But these reflections were completely dispelled by another which drove every other thought out of Michael’s mind. He forgot the Zingaris, their suspicious words, the strange coincidence which resulted from the proclamation. The remembrance of the young Livonian girl suddenly rushed into his mind. “Poor child!” he thought to himself. “She cannot now cross the frontier.”
In truth the young girl was from Riga; she was Livonian, consequently Russian, and now could not leave Russian territory! The permit which had been given her before the new measures had been promulgated was no longer available. All the routes to Siberia had just been pitilessly closed to her, and, whatever the motive taking her to Irkutsk, she was now forbidden to go there.
This thought greatly occupied Michael Strogoff. He said to himself, vaguely at first, that, without neglecting anything of what was due to his important mission, it would perhaps be possible for him to be of some use to this brave girl; and this idea pleased him. Knowing how serious were the dangers which he, an energetic and vigorous man, would have personally to encounter, he could not conceal from himself how infinitely greater they would prove to a young unprotected girl. As she was going to Irkutsk, she would be obliged to follow the same road as himself, she would have to pass through the bands of invaders, as he was about to attempt doing himself. If, moreover, she had at her disposal only the money necessary for a journey taken under ordinary circumstances, how could she manage to accomplish it under conditions which made it not only perilous but expensive?
“Well,” said he, “if she takes the route to Perm, it is nearly impossible but that I shall fall in with her. Then, I will watch over her without her suspecting it; and as she appears to me as anxious as myself to reach Irkutsk, she will cause me no delay.”
But one thought leads to another. Michael Strogoff had till now thought only of doing a kind action; but now another idea flashed into his brain; the question presented itself under quite a new aspect.
“The fact is,” said he to himself, “that I have much more need of her than she can have of me. Her presence will be useful in drawing off suspicion from me. A man traveling alone across the steppe, may be easily guessed to be a courier of the Czar. If, on the contrary, this young girl accompanies me, I shall appear, in the eyes of all, the Nicholas Korpanoff of my podorojna. Therefore, she must accompany me. Therefore, I must find her again at any cost. It is not probable that since yesterday evening she has been able to get a carriage and leave Nijni-Novgorod. I must look for her. And may God guide me!”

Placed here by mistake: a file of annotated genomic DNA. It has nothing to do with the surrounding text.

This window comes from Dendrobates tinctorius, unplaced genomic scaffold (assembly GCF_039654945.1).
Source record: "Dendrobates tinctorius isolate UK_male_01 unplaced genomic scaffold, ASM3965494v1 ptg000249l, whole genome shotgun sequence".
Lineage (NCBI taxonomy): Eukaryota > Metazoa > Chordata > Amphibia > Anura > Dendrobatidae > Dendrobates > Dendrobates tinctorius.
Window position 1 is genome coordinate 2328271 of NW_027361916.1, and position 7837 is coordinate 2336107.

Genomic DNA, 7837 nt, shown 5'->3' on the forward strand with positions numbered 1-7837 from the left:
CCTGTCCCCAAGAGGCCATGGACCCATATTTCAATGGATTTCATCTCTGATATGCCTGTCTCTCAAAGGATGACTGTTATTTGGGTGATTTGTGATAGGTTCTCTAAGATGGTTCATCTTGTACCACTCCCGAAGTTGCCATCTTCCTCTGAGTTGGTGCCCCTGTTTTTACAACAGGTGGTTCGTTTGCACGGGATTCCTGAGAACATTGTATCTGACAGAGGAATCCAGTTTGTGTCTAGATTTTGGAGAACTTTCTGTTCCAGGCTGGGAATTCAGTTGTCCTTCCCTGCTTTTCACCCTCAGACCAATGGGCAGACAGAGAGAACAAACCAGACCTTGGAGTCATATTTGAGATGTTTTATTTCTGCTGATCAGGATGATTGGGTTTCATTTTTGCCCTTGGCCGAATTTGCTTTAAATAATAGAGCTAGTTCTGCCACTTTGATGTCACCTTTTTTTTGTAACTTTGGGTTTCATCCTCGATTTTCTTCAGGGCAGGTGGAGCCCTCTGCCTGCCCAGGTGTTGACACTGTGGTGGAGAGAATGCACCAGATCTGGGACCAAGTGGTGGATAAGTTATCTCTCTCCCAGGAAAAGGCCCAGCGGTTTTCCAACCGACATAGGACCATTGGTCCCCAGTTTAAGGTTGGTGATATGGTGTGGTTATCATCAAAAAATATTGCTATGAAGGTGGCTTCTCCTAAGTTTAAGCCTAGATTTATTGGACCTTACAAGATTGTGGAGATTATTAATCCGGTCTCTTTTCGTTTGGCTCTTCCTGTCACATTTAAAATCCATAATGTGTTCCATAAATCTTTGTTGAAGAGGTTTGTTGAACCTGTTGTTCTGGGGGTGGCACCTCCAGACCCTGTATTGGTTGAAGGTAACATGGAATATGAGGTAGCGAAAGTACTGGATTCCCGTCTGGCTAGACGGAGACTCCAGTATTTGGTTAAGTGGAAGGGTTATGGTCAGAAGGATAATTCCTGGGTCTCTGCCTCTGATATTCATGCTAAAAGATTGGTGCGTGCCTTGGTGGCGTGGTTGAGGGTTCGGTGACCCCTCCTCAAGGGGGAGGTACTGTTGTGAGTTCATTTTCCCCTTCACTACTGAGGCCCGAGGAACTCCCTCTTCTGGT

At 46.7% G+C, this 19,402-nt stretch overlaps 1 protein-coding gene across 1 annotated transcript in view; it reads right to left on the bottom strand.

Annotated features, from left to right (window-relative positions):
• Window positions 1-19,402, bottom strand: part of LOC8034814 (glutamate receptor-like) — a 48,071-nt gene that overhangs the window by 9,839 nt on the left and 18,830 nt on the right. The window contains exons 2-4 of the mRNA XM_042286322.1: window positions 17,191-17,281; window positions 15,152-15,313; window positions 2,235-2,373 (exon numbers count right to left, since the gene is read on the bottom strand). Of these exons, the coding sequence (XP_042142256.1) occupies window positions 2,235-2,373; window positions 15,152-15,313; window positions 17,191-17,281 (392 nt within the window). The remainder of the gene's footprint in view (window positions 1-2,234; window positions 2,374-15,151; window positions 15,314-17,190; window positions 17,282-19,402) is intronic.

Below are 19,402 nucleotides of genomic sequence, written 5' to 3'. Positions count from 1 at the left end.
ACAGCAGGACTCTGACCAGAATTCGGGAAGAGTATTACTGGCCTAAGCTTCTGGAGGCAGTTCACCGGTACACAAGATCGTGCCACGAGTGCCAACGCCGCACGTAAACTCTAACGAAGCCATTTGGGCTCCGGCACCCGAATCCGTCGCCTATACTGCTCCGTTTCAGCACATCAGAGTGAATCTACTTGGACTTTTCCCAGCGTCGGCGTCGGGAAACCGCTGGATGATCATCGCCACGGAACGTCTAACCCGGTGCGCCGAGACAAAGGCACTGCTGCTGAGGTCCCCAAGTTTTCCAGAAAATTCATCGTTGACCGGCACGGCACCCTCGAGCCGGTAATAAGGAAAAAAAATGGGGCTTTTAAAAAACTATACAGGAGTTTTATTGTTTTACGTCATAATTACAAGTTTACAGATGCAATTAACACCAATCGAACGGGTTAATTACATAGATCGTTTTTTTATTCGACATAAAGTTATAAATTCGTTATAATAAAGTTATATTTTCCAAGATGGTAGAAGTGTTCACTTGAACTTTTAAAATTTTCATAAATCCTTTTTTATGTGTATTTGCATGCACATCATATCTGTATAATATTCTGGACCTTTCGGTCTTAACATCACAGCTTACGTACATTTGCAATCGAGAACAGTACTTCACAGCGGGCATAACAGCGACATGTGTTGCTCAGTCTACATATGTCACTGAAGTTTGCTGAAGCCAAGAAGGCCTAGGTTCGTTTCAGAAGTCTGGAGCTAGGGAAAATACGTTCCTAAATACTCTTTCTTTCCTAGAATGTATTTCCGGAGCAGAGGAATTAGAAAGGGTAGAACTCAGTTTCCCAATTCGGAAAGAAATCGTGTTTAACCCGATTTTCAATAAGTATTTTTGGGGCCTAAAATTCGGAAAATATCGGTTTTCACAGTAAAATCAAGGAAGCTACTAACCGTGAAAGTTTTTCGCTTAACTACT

Michael left the great square of Nijni-Novgorod, where the tumult produced by the carrying out of the prescribed measures had now reached its height. Recriminations from the banished strangers, shouts from the agents and Cossacks who were using them so brutally, together made an indescribable uproar. The girl for whom he searched could not be there. It was now nine o’clock in the morning. The steamboat did not start till twelve. Michael Strogoff had therefore nearly two hours to employ in searching for her whom he wished to make his traveling companion.
He crossed the Volga again and hunted through the quarters on the other side, where the crowd was much less considerable. He entered the churches, the natural refuge for all who weep, for all who suffer. Nowhere did he meet with the young Livonian.
“And yet,” he repeated, “she could not have left Nijni-Novgorod yet. We’ll have another look.” He wandered about thus for two hours. He went on without stopping, feeling no fatigue, obeying a potent instinct which allowed no room for thought. All was in vain.
It then occurred to him that perhaps the girl had not heard of the order—though this was improbable enough, for such a thunder-clap could not have burst without being heard by all. Evidently interested in knowing the smallest news from Siberia, how could she be ignorant of the measures taken by the governor, measures which concerned her so directly?